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Pruning roses made easy

Roses are considered to be very demanding plants, but there are a few tricks that make it much easier to care for your beautiful roses. We show you how to prune your roses and what you should keep in mind here.

Frequently asked questions on rose pruning

Why do roses need to be pruned?

Pruning encourages roses to grow and boosts their health. The free space it creates gives the rose more light and air for new shoots. What's more, new flowers are quickly formed after pruning and the roses look more beautiful.

Although there are different pruning techniques for each rose variety, the goal is always the same: getting a light crown structure.

When should roses be pruned?

Roses should be pruned in the spring. First remove diseased and dead shoots or shoots with frost damage. Rose shoots with frost damage can be identified by the brown mark on the inside and feel soft to the touch.

Both flowerbed and hybrid tea roses also need to be pruned in the summer. Prune the rose up to the second strong leaf below the flower.

What should be kept in mind for rose pruning?

As a general rule, you should always trim the rose shoot above a bud that is growing outwards. Position the cut so that you cut towards the bud, leaving about 5 mm above the bud. Depending on the weather, it takes about 4-6 weeks until new flowers sprout again from the remaining buds.

You should also remove the wild shoots of the rose. You can identify wild shoots by their light green colour and often plentiful thorns. They grow from the wood below the graft union. Remove the wild shoots so that the rose itself does not die off due to being deprived of its important nutrients. Expose the wild shoots and cut them as closely as possible to the point of attachment.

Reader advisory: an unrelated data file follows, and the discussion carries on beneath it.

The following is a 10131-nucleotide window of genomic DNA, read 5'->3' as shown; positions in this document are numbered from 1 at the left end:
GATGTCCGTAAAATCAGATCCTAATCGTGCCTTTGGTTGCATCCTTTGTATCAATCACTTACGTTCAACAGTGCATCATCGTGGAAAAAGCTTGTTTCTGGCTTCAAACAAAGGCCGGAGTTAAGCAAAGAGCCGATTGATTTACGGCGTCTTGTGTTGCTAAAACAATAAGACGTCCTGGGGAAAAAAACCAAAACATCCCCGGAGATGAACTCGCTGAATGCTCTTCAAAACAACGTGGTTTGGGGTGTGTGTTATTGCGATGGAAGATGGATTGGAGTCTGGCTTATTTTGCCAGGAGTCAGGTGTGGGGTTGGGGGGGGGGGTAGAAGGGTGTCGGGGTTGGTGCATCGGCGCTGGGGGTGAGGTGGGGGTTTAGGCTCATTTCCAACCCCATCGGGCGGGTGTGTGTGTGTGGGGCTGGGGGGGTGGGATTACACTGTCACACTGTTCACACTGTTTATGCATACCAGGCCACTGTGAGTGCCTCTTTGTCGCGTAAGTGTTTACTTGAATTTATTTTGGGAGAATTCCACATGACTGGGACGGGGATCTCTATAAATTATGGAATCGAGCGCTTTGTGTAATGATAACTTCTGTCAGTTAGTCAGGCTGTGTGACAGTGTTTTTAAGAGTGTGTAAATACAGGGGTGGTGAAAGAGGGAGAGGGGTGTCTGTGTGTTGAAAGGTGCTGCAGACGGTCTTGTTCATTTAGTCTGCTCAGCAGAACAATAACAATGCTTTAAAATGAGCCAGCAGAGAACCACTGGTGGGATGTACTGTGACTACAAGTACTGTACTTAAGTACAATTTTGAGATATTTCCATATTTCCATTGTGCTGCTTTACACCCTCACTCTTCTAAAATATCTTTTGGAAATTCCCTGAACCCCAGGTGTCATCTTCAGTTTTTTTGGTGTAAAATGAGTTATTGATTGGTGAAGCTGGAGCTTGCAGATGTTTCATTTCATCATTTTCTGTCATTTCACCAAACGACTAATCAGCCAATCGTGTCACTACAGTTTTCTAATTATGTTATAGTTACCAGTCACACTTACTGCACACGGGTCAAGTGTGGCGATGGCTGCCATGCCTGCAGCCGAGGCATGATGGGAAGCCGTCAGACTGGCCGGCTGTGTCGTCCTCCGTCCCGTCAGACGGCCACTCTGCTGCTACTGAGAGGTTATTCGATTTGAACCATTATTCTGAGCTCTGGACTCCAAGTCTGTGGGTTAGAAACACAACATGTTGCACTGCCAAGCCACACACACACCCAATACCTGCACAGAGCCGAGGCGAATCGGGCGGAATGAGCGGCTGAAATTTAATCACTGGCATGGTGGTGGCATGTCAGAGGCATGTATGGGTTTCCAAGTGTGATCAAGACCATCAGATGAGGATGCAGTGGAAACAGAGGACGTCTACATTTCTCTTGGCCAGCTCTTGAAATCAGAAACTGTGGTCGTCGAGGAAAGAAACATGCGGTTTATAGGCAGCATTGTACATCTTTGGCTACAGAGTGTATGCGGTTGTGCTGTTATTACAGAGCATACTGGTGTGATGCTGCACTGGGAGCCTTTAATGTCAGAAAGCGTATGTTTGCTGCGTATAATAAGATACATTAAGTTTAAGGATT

Rose guide

Find tips and tricks for proper rose care in our plant guide here.

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Not all roses are alike

Different pruning techniques for roses

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    Pruning flowerbed roses

    First remove the dead, diseased and weak shoots. Prune the remaining shoots back to 4-7 buds. Leave the strong shoots a little longer. Weaker shoots are pruned back more to stimulate growth. Cut off all branches more than four years old at the base. This keeps the rose young and healthy.

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    Pruning hybrid tea roses

    Hybrid tea roses are generally pruned in the same way as the flowerbed rose. But the hybrid tea rose is pruned back more to about 3-5 buds.

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    Pruning shrub roses

    The unique feature of shrub roses is that they don't need to be regularly pruned. Only remove dead shoots and ones that cross over each other. Old shoots are cut off directly above the ground. To stimulate new flower growth, the wilted flower heads are removed from shrub roses that flower several times. This is not necessary for shrub roses that flower once.

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    Pruning climbing roses

    A distinction is made between climbing rose varieties that flower once and those that flower twice. Remove the dead, diseased and frozen shoots from climbing roses that flower once and create enough room for them to grow if shoots are too close together. Cut off shoots of more than five years old at the base. Make sure to prune cautiously.

Tips for rose pruning

You should use sharp secateurs to prevent cut surfaces from fraying. Cut the shoots diagonally, this allows water to run off and prevents anything from sticking to the wound. Prune the rose at a bud that is pointing outwards



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